PHILADELPHIA - Fresh off a Super Bowl appearance with San Francisco, Eagles defensive tackle Isaac Sopoaga is also expecting big things from his new team in the 2013 season.

 "We are here to hunt, we are here to win," Sopoaga said during his introductory press conference at the NovaCare Complex. "I promise you that we are going to shock the world."

Sopoaga wasn't predicting the Eagles' first trip to the Super Bowl since the 2004 season, but he believes that new Eagles coach Chip Kelly's innovative offense and an aggressive defense will take the NFL by surprise.

Kelly, who was hired on Jan. 16 to replace Andy Reid, is regarded as an offensive guru who lit up scoreboards with a read-option attack at the University of Oregon.

"Chip Kelly is bringing a book that other teams in the NFL haven't seen, yet," said Sopoaga, who signed a three-year contract with the Eagles after eight seasons with the 49ers. "He's bringing in the perfect players for his offense, defense and special teams. As for me, I'm going to bring my leadership."

That quality was lacking in the Eagles' locker room the last two years, which partly explains their 12-20 record in that span. Middle linebacker DeMeco Ryans, defensive tackle Cullen Jenkins and quarterback Michael Vick tried to fill the void, but are more prone to leading by example.

When Kelly and general manager Howie Roseman began preparing for the free-agency signing period, they focused on players who could help both on and off the field. They are counting on Sopoaga and other newcomers such as tight end/fullback James Casey and safety Patrick Cheung to not only upgrade the team on the field, but also change the culture.

It was not a coincidence that four of the five players they signed on Tuesday - Casey (Houston), Cheung (New England), linebacker Jason Phillips (Baltimore), Sopoaga (San Francisco) - played for teams that reached the playoffs last season.

"It was important for us to get the right people for our team not only schematically, but also culturally," Roseman said Wednesday while introducing Casey and Sopoaga to the media. "We went after guys who would be the right fit for us. The character, durability and level of play all factor into going after a player."

PHILADELPHIA - Fresh off a Super Bowl appearance with San Francisco, Eagles defensive tackle Isaac Sopoaga is also expecting big things from his new team in the 2013 season.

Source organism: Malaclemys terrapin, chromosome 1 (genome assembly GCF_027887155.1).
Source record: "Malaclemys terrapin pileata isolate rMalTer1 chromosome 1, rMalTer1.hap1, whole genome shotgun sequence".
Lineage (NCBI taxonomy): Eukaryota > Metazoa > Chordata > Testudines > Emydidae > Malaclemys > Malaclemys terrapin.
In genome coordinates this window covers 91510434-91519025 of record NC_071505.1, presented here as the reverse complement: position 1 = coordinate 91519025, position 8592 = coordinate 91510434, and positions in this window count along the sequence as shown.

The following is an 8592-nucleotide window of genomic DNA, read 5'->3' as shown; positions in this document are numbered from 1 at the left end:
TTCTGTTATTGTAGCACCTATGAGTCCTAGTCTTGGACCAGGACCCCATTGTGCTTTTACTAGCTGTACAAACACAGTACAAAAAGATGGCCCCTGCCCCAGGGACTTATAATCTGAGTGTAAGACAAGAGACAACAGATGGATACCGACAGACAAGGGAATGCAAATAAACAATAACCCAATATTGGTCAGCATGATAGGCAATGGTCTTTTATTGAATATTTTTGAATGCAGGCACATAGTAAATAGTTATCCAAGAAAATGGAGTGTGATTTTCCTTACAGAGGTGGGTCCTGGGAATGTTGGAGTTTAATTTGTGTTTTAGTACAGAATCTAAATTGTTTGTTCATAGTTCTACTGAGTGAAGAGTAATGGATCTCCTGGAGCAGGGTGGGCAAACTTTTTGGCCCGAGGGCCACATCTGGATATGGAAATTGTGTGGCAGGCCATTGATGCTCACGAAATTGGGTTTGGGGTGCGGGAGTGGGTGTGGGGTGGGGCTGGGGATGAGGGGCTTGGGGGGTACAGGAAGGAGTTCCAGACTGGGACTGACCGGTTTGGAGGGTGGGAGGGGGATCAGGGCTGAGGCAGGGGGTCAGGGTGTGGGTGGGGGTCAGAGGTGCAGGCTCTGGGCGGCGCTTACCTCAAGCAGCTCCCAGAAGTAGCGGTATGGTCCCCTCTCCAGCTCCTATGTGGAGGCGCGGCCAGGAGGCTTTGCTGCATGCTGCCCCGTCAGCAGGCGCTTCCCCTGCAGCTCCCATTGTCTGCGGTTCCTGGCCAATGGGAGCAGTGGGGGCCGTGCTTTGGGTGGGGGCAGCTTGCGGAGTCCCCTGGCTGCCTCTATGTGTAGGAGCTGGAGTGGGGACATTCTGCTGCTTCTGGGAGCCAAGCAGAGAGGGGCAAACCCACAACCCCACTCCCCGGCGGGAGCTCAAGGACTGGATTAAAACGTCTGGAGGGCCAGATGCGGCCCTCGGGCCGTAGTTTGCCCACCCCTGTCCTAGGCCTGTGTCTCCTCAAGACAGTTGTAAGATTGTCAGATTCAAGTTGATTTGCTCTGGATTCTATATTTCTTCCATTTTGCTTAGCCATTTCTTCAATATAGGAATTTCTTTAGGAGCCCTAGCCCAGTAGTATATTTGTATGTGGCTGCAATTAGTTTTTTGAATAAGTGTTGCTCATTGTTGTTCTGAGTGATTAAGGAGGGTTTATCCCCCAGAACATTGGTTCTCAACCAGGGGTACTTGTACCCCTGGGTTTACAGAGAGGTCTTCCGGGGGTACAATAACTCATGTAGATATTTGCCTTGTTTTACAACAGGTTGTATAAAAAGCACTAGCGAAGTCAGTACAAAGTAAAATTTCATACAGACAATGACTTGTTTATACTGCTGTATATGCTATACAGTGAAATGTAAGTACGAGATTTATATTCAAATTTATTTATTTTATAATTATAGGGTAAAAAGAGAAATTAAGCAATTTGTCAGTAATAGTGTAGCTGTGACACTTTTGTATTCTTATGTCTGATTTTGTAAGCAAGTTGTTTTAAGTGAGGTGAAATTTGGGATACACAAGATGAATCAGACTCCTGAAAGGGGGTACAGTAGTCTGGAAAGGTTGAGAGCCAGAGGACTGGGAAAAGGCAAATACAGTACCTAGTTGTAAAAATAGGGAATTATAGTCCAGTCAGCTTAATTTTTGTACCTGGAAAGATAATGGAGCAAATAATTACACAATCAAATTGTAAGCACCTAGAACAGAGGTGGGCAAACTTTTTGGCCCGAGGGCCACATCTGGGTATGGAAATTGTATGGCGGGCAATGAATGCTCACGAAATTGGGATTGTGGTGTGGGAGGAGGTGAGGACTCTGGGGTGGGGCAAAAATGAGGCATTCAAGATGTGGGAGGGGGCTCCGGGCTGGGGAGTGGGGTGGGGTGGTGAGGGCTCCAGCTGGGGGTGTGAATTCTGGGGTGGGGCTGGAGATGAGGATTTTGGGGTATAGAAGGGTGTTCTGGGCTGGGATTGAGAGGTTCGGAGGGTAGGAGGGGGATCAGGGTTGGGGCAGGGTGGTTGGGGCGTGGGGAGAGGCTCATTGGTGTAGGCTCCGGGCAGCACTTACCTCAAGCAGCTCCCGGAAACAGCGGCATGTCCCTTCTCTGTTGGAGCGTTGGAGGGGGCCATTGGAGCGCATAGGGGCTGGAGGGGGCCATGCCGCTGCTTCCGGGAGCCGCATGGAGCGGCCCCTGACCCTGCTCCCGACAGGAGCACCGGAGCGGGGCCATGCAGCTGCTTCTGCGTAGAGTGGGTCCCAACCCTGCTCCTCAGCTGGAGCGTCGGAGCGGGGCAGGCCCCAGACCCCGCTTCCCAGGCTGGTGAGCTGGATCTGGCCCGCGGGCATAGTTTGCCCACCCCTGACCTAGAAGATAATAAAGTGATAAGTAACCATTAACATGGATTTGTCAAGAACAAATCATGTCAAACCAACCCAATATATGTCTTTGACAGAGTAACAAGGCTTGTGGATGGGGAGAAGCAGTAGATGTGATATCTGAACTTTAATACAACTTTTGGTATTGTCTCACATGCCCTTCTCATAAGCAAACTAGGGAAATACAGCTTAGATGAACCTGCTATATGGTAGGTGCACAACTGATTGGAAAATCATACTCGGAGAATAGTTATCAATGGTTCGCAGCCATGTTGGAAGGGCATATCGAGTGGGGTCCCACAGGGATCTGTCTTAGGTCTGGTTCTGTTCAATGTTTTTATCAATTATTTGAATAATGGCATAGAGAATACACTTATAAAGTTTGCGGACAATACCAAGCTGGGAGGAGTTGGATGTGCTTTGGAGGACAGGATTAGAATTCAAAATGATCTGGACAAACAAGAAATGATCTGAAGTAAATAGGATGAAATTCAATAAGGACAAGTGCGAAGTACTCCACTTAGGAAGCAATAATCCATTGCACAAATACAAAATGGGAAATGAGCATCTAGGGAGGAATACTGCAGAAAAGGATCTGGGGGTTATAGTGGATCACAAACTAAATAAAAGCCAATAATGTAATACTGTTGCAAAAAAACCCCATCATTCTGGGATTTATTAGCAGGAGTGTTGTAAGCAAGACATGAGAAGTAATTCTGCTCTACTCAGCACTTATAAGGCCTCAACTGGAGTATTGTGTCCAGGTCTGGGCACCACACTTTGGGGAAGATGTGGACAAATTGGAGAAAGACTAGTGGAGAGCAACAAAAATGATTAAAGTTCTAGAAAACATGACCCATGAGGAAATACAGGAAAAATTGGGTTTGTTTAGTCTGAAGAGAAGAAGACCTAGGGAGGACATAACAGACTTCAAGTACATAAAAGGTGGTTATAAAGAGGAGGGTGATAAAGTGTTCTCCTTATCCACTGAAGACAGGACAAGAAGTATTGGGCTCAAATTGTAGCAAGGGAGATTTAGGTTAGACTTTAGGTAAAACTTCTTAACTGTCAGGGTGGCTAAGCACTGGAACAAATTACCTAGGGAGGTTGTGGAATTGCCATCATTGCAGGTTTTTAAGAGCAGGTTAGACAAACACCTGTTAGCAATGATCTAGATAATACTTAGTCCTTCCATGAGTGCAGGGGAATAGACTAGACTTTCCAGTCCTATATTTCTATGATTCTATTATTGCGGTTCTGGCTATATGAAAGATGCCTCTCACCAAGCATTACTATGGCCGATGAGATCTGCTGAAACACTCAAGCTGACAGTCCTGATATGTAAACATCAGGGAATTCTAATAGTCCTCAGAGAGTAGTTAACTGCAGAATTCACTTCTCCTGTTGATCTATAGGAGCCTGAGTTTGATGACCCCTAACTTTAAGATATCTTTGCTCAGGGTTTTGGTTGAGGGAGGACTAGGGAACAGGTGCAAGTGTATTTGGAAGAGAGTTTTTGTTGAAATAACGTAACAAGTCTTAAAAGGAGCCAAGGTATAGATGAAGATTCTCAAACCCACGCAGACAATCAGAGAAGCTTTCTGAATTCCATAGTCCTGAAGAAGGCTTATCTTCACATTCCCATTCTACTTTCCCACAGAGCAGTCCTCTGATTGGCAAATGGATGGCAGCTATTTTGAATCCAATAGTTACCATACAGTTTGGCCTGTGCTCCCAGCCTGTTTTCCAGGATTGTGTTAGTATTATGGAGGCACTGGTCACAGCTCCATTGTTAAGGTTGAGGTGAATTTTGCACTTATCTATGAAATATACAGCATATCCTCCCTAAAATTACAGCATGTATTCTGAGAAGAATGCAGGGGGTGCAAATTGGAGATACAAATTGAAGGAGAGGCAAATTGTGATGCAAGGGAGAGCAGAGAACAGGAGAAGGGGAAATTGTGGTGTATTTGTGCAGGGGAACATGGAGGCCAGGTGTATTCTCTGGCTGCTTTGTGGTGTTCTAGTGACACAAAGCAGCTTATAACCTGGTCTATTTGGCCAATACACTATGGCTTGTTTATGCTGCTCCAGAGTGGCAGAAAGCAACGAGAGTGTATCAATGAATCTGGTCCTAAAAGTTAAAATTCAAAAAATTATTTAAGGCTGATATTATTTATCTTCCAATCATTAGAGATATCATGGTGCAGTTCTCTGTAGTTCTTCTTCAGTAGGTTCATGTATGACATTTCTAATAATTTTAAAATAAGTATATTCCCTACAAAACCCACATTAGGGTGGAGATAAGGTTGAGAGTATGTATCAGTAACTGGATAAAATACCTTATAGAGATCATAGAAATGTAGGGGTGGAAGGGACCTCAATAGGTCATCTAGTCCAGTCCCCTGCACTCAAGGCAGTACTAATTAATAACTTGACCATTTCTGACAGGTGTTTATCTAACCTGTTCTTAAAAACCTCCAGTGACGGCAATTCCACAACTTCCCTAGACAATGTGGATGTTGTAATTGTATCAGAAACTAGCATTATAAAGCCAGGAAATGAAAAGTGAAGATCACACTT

"We are here to hunt, we are here to win," Sopoaga said during his introductory press conference at the NovaCare Complex. "I promise you that we are going to shock the world."

Sopoaga wasn't predicting the Eagles' first trip to the Super Bowl since the 2004 season, but he believes that new Eagles coach Chip Kelly's innovative offense and an aggressive defense will take the NFL by surprise.

Kelly, who was hired on Jan. 16 to replace Andy Reid, is regarded as an offensive guru who lit up scoreboards with a read-option attack at the University of Oregon.

"Chip Kelly is bringing a book that other teams in the NFL haven't seen, yet," said Sopoaga, who signed a three-year contract with the Eagles after eight seasons with the 49ers. "He's bringing in the perfect players for his offense, defense and special teams. As for me, I'm going to bring my leadership."

That quality was lacking in the Eagles' locker room the last two years, which partly explains their 12-20 record in that span. Middle linebacker DeMeco Ryans, defensive tackle Cullen Jenkins and quarterback Michael Vick tried to fill the void, but are more prone to leading by example.

When Kelly and general manager Howie Roseman began preparing for the free-agency signing period, they focused on players who could help both on and off the field. They are counting on Sopoaga and other newcomers such as tight end/fullback James Casey and safety Patrick Cheung to not only upgrade the team on the field, but also change the culture.

It was not a coincidence that four of the five players they signed on Tuesday - Casey (Houston), Cheung (New England), linebacker Jason Phillips (Baltimore), Sopoaga (San Francisco) - played for teams that reached the playoffs last season.

"It was important for us to get the right people for our team not only schematically, but also culturally," Roseman said Wednesday while introducing Casey and Sopoaga to the media. "We went after guys who would be the right fit for us. The character, durability and level of play all factor into going after a player."

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